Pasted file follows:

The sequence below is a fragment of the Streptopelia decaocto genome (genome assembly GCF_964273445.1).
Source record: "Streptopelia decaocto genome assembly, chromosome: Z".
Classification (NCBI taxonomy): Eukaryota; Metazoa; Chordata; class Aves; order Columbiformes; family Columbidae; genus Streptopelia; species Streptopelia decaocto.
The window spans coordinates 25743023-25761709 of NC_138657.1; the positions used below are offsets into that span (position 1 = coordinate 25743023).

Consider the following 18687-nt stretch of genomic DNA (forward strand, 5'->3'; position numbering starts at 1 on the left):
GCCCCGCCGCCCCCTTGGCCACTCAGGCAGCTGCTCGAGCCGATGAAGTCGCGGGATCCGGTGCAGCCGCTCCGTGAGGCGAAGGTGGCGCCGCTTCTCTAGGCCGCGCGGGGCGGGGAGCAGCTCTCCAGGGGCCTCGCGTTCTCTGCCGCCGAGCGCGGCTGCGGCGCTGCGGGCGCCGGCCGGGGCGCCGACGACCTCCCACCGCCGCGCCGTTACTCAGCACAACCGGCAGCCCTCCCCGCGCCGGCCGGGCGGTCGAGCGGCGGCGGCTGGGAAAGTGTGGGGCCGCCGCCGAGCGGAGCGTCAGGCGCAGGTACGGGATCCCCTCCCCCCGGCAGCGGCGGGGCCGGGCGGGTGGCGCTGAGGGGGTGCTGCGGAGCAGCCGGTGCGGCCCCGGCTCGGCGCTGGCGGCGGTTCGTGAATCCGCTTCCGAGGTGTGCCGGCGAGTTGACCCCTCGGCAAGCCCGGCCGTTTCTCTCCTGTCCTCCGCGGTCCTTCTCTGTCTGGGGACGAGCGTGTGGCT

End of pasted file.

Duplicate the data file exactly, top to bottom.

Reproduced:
The sequence below is a fragment of the Streptopelia decaocto genome (genome assembly GCF_964273445.1).
Source record: "Streptopelia decaocto genome assembly, chromosome: Z".
Classification (NCBI taxonomy): Eukaryota; Metazoa; Chordata; class Aves; order Columbiformes; family Columbidae; genus Streptopelia; species Streptopelia decaocto.
The window spans coordinates 25743023-25761709 of NC_138657.1; the positions used below are offsets into that span (position 1 = coordinate 25743023).

Consider the following 18687-nt stretch of genomic DNA (forward strand, 5'->3'; position numbering starts at 1 on the left):
GCCCCGCCGCCCCCTTGGCCACTCAGGCAGCTGCTCGAGCCGATGAAGTCGCGGGATCCGGTGCAGCCGCTCCGTGAGGCGAAGGTGGCGCCGCTTCTCTAGGCCGCGCGGGGCGGGGAGCAGCTCTCCAGGGGCCTCGCGTTCTCTGCCGCCGAGCGCGGCTGCGGCGCTGCGGGCGCCGGCCGGGGCGCCGACGACCTCCCACCGCCGCGCCGTTACTCAGCACAACCGGCAGCCCTCCCCGCGCCGGCCGGGCGGTCGAGCGGCGGCGGCTGGGAAAGTGTGGGGCCGCCGCCGAGCGGAGCGTCAGGCGCAGGTACGGGATCCCCTCCCCCCGGCAGCGGCGGGGCCGGGCGGGTGGCGCTGAGGGGGTGCTGCGGAGCAGCCGGTGCGGCCCCGGCTCGGCGCTGGCGGCGGTTCGTGAATCCGCTTCCGAGGTGTGCCGGCGAGTTGACCCCTCGGCAAGCCCGGCCGTTTCTCTCCTGTCCTCCGCGGTCCTTCTCTGTCTGGGGACGAGCGTGTGGCT